UK car industry falling behind EU and China with 'reactive sticking plaster approach' to electric vehicles

UK car industry falling behind EU and China with 'reactive sticking plaster approach' to electric vehicles

Rishi Sunak comments on new £2billion investment into Nissan EVs

Felix Reeves

By Felix Reeves

Published: 23/01/2024

- 09:07

Updated: 24/01/2024

- 15:51

Experts have called for urgent policy changes to ensure the UK remains competitive

The automotive industry in the UK could face the prospect of falling behind the rest of the world when it comes to manufacturing new electric vehicles.

Experts are warning that the historic vehicle manufacturing industry that has been heralded across the UK over the last century could be left behind.

Researchers are calling for urgent policy intervention and a focused effort to ensure the UK’s automotive industry remains a “critical pillar” of the economy.

The findings, from Aston University’s Centre for Business Prosperity, stated that the UK is in a weak position to capitalise on the EV revolution.

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Jeremy Hunt and Rishi Sunak at the Nissan EV factory

Jeremy Hunt and Rishi Sunak at the Nissan EV factory celebrating the huge £2billion funding boost


Authors Professor Jun Du and Dr Oleksandr Shepotylo also warned that the UK would miss out on immediate market opportunities, prompting the need for policy changes.

The “Powering the Future: Aligning Economic Policy for Automotive Sector Resilience in the Face of Critical Material Challenges” report suggested that the UK was “heavily exposed” because of reliance on battery imports.

The vast majority of batteries currently come from Germany and China, with Chinese manufacturers rapidly rolling out their electric vehicles across Europe in a bid to dominate the EV market.

Experts suggested that the main challenges facing the UK automotive sector include technology, socioeconomic changes and the ever-changing geopolitical landscape.

Jun Du, professor of economics at Aston Business School, said: “Cultivating a resilient and competitive UK automotive industry demands policy ideas that align with the ever-evolving dynamics of the global electric vehicle market.

“Our research highlights the weakness of the UK’s current position and outlines the strategic interventions urgently needed to fortify the UK’s interests and navigate the transformative landscape of the electric vehicle revolution.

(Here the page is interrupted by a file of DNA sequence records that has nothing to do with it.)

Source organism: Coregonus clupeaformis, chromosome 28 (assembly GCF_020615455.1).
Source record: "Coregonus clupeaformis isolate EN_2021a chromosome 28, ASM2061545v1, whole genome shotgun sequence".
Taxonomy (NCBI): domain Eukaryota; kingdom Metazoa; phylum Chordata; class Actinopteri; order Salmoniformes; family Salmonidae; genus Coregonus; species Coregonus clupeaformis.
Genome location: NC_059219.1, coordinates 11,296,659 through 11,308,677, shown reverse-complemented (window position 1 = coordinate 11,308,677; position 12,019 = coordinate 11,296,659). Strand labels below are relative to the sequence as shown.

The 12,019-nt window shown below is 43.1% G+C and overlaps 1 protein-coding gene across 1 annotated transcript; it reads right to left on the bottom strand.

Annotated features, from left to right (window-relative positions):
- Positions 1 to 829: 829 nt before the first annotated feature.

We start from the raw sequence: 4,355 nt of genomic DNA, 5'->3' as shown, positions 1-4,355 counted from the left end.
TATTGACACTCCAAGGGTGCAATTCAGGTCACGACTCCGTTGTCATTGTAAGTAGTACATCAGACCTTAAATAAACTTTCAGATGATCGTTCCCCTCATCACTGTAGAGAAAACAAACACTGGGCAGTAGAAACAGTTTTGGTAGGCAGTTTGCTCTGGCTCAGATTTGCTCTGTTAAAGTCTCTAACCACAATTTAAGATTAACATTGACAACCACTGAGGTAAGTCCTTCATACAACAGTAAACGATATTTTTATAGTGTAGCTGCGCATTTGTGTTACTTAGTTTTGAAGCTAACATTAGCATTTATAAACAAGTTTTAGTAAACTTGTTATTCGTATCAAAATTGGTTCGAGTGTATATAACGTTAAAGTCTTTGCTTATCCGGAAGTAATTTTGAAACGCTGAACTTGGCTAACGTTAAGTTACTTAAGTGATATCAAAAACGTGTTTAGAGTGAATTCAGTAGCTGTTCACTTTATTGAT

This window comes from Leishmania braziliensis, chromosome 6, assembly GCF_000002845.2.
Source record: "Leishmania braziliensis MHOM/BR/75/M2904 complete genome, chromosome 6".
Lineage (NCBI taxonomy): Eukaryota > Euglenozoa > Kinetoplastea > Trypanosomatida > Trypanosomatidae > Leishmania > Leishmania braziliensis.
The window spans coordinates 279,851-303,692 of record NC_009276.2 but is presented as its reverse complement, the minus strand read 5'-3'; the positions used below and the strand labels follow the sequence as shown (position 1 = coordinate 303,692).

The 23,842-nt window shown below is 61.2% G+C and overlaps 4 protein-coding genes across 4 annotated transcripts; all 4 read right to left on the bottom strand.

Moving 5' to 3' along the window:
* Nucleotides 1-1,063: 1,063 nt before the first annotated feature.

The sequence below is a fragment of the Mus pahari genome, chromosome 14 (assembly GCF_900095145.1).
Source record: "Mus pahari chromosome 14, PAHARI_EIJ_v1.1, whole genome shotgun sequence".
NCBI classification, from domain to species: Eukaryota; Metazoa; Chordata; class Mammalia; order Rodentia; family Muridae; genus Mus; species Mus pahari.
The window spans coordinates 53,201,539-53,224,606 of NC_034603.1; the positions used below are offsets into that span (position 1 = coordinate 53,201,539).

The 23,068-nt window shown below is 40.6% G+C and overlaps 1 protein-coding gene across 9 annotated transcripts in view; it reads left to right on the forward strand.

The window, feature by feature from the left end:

“The implementation of these recommendations can effectively cement the UK’s leadership position in the realm of electric mobility, ensuring enduring growth, competitiveness, and innovation.”

The report also highlighted the UK’s departure from the European Union and the impact it had on the Trade and Cooperation Agreement.

On January 1, 2024, the new “Rules of Origin” were introduced allowing manufacturers in the UK and EU to avoid massive tariffs for the coming three years, saving manufacturers and drivers around £4.3billion.

Recommendations in the report include targeting global opportunities, advocating for the optimisation of trade policy and investing in EV battery production.

​Nissan is the latest major manufacturer to boost its activity in the UK, investing a further £2billion in its Sunderland electric vehicle plant last November.

The Japanese marque said the funding would go towards the production of two new EVs – the Juke and Qashqai – as well as a new gigafactory.

The report also calls on the Government and manufacturers to focus on creating an industrial strategy and underscoring the significance of global value chains.

Dr Oleksandr Shepotylo, senior lecturer in economics at Aston Business School, said: “The report also shines a light on the level of Government intervention in the EU, US and China, as all have a coherent industrial strategy that capitalise on the shift to net zero, whilst the UK does not, favouring a reactive sticking plaster approach, such as the short term extension of Rules of Origin deadline with the EU.


Car manufacturing

Experts are warning that the UK is falling behind in EV production 


“Whilst this provides respite to the UK the risk is that the gap with its competitors widens.”

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